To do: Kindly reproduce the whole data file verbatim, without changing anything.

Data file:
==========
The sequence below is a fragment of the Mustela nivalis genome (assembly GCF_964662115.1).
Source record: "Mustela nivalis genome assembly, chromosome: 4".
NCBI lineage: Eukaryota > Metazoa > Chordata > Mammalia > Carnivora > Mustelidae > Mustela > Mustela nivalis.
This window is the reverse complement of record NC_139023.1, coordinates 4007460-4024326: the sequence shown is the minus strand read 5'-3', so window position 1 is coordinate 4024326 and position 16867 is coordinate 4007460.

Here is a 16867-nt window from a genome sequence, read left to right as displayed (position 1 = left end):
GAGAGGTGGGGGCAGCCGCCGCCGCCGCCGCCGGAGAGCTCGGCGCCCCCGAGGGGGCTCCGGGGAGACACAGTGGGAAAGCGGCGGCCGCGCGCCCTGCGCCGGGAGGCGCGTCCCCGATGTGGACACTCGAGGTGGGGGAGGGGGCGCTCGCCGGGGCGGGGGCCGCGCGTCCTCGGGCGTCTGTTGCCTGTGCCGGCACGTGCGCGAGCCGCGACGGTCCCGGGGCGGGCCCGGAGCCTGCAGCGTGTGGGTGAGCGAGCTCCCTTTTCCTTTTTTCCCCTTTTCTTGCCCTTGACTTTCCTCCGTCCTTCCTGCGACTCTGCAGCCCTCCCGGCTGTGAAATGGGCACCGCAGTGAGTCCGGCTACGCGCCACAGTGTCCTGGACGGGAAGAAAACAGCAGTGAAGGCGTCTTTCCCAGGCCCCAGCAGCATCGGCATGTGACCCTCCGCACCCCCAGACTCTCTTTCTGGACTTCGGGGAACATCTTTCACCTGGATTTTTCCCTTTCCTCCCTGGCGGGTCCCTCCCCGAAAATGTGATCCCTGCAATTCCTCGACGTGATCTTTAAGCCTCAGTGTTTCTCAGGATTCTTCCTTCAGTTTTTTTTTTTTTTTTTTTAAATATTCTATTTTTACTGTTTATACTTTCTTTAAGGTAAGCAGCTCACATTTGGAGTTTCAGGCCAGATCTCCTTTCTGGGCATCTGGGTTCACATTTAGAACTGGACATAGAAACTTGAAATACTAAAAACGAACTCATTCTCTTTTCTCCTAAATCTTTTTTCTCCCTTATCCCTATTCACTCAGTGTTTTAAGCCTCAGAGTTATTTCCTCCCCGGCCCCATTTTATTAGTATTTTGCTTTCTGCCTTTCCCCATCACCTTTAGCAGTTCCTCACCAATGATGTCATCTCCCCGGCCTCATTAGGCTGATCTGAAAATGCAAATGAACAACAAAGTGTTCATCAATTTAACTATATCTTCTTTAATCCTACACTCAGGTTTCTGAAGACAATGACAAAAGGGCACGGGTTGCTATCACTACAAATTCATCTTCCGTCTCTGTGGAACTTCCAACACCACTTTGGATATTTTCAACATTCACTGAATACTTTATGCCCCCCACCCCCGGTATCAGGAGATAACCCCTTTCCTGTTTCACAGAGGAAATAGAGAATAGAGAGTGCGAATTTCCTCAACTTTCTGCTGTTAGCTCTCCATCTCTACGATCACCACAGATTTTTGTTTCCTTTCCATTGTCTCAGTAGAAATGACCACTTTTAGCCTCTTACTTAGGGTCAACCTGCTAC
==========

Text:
The sequence below is a fragment of the Mustela nivalis genome (assembly GCF_964662115.1).
Source record: "Mustela nivalis genome assembly, chromosome: 4".
NCBI lineage: Eukaryota > Metazoa > Chordata > Mammalia > Carnivora > Mustelidae > Mustela > Mustela nivalis.
This window is the reverse complement of record NC_139023.1, coordinates 4007460-4024326: the sequence shown is the minus strand read 5'-3', so window position 1 is coordinate 4024326 and position 16867 is coordinate 4007460.

Here is a 16867-nt window from a genome sequence, read left to right as displayed (position 1 = left end):
GAGAGGTGGGGGCAGCCGCCGCCGCCGCCGCCGGAGAGCTCGGCGCCCCCGAGGGGGCTCCGGGGAGACACAGTGGGAAAGCGGCGGCCGCGCGCCCTGCGCCGGGAGGCGCGTCCCCGATGTGGACACTCGAGGTGGGGGAGGGGGCGCTCGCCGGGGCGGGGGCCGCGCGTCCTCGGGCGTCTGTTGCCTGTGCCGGCACGTGCGCGAGCCGCGACGGTCCCGGGGCGGGCCCGGAGCCTGCAGCGTGTGGGTGAGCGAGCTCCCTTTTCCTTTTTTCCCCTTTTCTTGCCCTTGACTTTCCTCCGTCCTTCCTGCGACTCTGCAGCCCTCCCGGCTGTGAAATGGGCACCGCAGTGAGTCCGGCTACGCGCCACAGTGTCCTGGACGGGAAGAAAACAGCAGTGAAGGCGTCTTTCCCAGGCCCCAGCAGCATCGGCATGTGACCCTCCGCACCCCCAGACTCTCTTTCTGGACTTCGGGGAACATCTTTCACCTGGATTTTTCCCTTTCCTCCCTGGCGGGTCCCTCCCCGAAAATGTGATCCCTGCAATTCCTCGACGTGATCTTTAAGCCTCAGTGTTTCTCAGGATTCTTCCTTCAGTTTTTTTTTTTTTTTTTTTAAATATTCTATTTTTACTGTTTATACTTTCTTTAAGGTAAGCAGCTCACATTTGGAGTTTCAGGCCAGATCTCCTTTCTGGGCATCTGGGTTCACATTTAGAACTGGACATAGAAACTTGAAATACTAAAAACGAACTCATTCTCTTTTCTCCTAAATCTTTTTTCTCCCTTATCCCTATTCACTCAGTGTTTTAAGCCTCAGAGTTATTTCCTCCCCGGCCCCATTTTATTAGTATTTTGCTTTCTGCCTTTCCCCATCACCTTTAGCAGTTCCTCACCAATGATGTCATCTCCCCGGCCTCATTAGGCTGATCTGAAAATGCAAATGAACAACAAAGTGTTCATCAATTTAACTATATCTTCTTTAATCCTACACTCAGGTTTCTGAAGACAATGACAAAAGGGCACGGGTTGCTATCACTACAAATTCATCTTCCGTCTCTGTGGAACTTCCAACACCACTTTGGATATTTTCAACATTCACTGAATACTTTATGCCCCCCACCCCCGGTATCAGGAGATAACCCCTTTCCTGTTTCACAGAGGAAATAGAGAATAGAGAGTGCGAATTTCCTCAACTTTCTGCTGTTAGCTCTCCATCTCTACGATCACCACAGATTTTTGTTTCCTTTCCATTGTCTCAGTAGAAATGACCACTTTTAGCCTCTTACTTAGGGTCAACCTGCTAC